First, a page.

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Round North Island diary: 'You wonder what’s breaking first - your back or the rig'

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Josh Adams and Ryan Parkin have just completed the 2023 Round North Island race - their third time circling Te Ika-a-Māui - aboard Thompson 38 Serena. According to the provisional results, the pair finished the race fourth overall on line and handicap. Here, in their own words, Adams and Parkin describe the gruelling final two legs of the revised 1200nm race.

Our goal in this race was to be at the front of the pack, the boat had been meticulously prepared over the prior two years for two-handed yachting and was in top shape for another trip around the Island. We knew prior to the start that Napier was off the cards and two long legs, West and East (or West, West as it turned out) would mean we needed some favourable conditions to keep the longer boats at bay.

Usually, to win a race like this you need three elements working in unison - a boat that is good all round the track and at any angle, a crew that is up for the task and making solid tactical decisions and a forecast that plays into your hands (we all need a little luck so to speak!).

We got this about right and were fortunate enough to have a day and night of 0-5kn that allowed us to catch up and creep past some of the bigger and heavier boats around us.

Josh Adams and Ryan Parkin have just competed in their third Round North Island Race. Photos / Shorthanded Sailing Association of New Zealand

Josh Adams and Ryan Parkin have just competed in their third Round North Island Race. Photos / Shorthanded Sailing Association of New Zealand 

We worked every cloud under moonlight with the simple goal of inching south to get the new breeze first. If the bow pointed north of 90 or 250, a tack or gybe followed within minutes. In the last three RNI races, we have been becalmed on day 2 of leg 2 and ended up with a send towards Cook Strait, so it's quite amazing that we expect this race to be aft of the beam when for as long as we have been doing it, these conditions only present themselves in bit-size chunks.

We were lucky, too - the rich got richer and the smaller boats behind took a beating into Waikawa as the southerly front came through while we were on the step with Relapse in sight from Egmont to Waikawa.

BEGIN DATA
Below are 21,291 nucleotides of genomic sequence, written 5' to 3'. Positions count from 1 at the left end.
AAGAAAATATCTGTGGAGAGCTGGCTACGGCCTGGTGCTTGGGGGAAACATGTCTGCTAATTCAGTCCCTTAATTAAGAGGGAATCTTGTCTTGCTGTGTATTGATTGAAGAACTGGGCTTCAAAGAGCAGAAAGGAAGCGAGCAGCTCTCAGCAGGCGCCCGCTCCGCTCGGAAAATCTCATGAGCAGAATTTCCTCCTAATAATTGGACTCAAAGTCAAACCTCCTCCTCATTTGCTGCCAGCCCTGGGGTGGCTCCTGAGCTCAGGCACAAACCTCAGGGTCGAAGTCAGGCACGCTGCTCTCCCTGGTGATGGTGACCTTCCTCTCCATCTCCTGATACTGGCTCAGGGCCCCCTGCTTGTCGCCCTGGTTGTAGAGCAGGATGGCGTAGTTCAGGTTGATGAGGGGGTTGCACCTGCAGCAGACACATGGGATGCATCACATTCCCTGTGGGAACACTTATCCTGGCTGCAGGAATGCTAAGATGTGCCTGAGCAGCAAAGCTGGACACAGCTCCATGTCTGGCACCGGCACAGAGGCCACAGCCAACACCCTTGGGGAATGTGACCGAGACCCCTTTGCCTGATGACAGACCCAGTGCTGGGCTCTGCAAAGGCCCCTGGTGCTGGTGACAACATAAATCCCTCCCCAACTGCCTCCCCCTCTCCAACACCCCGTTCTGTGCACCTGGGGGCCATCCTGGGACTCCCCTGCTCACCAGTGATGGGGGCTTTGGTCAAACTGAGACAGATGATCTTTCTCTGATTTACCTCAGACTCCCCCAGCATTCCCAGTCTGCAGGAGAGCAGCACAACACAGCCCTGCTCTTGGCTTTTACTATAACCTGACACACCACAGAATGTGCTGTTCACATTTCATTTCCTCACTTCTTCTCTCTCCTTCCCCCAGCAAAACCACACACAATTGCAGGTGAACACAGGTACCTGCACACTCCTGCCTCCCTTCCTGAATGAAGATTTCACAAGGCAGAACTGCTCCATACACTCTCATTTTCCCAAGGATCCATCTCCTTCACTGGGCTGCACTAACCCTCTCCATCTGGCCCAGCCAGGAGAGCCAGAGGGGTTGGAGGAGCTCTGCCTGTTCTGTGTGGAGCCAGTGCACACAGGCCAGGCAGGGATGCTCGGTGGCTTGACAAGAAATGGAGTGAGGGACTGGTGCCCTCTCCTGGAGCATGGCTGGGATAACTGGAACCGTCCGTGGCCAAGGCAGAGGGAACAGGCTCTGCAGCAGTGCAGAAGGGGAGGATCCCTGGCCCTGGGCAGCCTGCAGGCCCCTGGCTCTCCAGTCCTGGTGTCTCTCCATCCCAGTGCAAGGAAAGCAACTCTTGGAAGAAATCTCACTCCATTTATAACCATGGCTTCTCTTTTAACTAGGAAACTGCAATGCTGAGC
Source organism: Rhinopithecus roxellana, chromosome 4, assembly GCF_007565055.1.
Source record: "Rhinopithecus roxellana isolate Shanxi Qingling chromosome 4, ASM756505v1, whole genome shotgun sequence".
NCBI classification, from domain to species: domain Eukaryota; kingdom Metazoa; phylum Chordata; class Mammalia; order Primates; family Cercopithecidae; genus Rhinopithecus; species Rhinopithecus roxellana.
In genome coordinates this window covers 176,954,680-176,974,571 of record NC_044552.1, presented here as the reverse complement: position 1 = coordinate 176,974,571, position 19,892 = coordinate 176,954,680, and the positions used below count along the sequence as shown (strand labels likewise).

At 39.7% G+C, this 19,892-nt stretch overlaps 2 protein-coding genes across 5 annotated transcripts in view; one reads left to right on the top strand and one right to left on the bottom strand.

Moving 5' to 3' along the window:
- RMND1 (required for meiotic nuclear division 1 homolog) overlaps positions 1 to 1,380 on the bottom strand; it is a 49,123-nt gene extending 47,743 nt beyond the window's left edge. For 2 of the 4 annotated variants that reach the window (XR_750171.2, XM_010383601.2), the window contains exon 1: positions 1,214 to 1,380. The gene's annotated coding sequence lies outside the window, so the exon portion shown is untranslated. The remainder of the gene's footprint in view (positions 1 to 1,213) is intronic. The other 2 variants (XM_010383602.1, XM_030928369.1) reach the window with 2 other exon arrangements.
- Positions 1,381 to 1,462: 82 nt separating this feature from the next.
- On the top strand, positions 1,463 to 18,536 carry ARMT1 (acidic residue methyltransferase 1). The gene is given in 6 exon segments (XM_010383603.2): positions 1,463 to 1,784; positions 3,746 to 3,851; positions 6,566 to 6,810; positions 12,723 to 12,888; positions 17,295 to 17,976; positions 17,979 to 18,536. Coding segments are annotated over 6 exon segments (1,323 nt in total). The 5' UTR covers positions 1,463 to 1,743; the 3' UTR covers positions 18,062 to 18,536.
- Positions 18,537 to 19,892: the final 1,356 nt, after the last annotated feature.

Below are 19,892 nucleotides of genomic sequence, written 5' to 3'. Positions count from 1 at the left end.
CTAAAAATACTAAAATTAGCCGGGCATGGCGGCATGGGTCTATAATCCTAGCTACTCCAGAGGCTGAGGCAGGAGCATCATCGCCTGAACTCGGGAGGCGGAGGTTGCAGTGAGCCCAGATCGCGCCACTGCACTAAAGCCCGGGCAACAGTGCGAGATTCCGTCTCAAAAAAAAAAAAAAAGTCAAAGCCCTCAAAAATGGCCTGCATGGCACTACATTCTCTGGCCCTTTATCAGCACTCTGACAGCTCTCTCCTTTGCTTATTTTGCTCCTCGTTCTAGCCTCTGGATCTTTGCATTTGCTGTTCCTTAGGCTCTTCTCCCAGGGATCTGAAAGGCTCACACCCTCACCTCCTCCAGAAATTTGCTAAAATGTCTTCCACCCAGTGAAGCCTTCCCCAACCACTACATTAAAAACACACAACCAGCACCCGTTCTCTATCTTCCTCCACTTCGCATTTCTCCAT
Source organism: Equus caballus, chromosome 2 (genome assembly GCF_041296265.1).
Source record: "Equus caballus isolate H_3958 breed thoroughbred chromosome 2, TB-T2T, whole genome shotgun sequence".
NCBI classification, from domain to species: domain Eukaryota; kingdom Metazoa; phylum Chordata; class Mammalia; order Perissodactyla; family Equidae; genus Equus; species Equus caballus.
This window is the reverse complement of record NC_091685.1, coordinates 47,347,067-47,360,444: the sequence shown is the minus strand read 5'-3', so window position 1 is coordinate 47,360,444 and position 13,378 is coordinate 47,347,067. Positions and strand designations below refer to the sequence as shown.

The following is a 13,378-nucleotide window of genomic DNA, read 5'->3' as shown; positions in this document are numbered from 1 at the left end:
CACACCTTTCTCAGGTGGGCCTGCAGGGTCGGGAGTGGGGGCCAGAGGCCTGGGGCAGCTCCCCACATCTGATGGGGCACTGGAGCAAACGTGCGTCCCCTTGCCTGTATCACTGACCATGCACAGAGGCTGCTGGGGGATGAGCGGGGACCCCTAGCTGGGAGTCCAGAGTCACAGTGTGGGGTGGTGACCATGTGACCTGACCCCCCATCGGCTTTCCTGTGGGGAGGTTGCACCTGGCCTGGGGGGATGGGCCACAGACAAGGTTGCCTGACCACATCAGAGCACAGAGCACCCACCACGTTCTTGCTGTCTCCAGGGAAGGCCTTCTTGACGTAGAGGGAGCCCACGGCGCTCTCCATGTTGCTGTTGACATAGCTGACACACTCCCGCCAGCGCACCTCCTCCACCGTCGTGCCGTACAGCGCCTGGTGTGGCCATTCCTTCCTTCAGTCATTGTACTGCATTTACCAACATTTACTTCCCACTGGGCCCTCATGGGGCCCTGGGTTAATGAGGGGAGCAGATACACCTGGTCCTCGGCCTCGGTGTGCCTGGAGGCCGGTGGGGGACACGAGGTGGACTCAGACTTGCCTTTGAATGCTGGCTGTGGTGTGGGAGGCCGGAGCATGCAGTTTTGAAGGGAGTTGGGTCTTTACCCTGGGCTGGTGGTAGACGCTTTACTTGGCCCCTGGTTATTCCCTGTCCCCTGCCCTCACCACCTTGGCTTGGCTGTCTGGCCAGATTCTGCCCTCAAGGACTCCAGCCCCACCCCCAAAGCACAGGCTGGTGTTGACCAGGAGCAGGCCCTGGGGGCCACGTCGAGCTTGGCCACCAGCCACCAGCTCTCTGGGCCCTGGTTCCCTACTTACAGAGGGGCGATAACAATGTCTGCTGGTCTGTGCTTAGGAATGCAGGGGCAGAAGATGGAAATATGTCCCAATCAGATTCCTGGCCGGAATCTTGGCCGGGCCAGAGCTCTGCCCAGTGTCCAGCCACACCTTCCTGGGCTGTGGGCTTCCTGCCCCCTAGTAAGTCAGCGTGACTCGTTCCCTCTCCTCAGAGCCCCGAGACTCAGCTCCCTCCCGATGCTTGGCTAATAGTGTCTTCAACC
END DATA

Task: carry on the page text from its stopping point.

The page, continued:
The race is as much about mental attrition as it is physical, one of the challenges we experienced was knowing when it is safe to push and when an hour of rest is needed first. Last RNI we pushed in the wrong places, and it was costly... this time we had a system and process for every manoeuvre and, for the most part, it paid off.

After an epic stop in Waikawa, we set off for leg 3 back up the west coast and although the forecast suggested a lay through to Cape Maria Van Diemen, that was never going to be the case. We literally did not crack a sheet until after Cape Reinga, when the front finally passed through, and wind backed to the west.

The body in those couple of days took as much of a beating as the boat. Even off-watch, the body would lift off the bunk at every wave crested, the hull crashing first, the rig shuddering and you wonder what’s breaking first - your back, the rig…

Ryan usually sleeps like a baby - out like a light in 5 minutes - but this leg presented no meaningful rest until we rounded North Cape.

It’s also shocking how smelly two humans can get in a confined space, the boat needs to be deodorised and the vomit-inducing stench of wet socks invades your nostrils and takes up residence in every crevice of the boat.

We arrived at Maria Van Diemen to time the tide as poorly as possible - 8kn through the water and 2kn over ground within a stone’s throw of the Cape. Once sheets were cracked the boat lit up and we were jib reaching with a reefed main at 13-16kn until squaring up around North Cape and hoisting some bigger gear.

We had to sail angles until the wind backed and unfortunately left our gybe too late which had us dropping the A5 early and sailing into Cape Brett under a double reefed main and the BRO. The boat was trucking though, and this was probably the most enjoyable part of the whole race. In the name of safety, we re-applied the sunblock at the exact moment I managed to wipe out with the A5 up, Ryan with slippery sunblock hands managed to just hang on and grab the top of the mainsheet winch handle, his new glasses the only victim as they went swimming.

The boat is back in her pen, the only broken item on the whole trip was a traveller block - a testament to those who helped us prepare her along the way.

Results? I think it ended up OK, we will know later once the overall is posted.

Congratulations to the winners and all the competitors - it was a tough one and we think those who do this race on a boat the size of a bathtub, deserve extra credit.

There is a reason it’s held every three years - kind of like having more children and forgetting the exhaustion of sleepless nights. The rewards are there at the end, you just need some time to process it all before committing to the next one.

This story was first published on Kraken Yachting and is republished here with permission.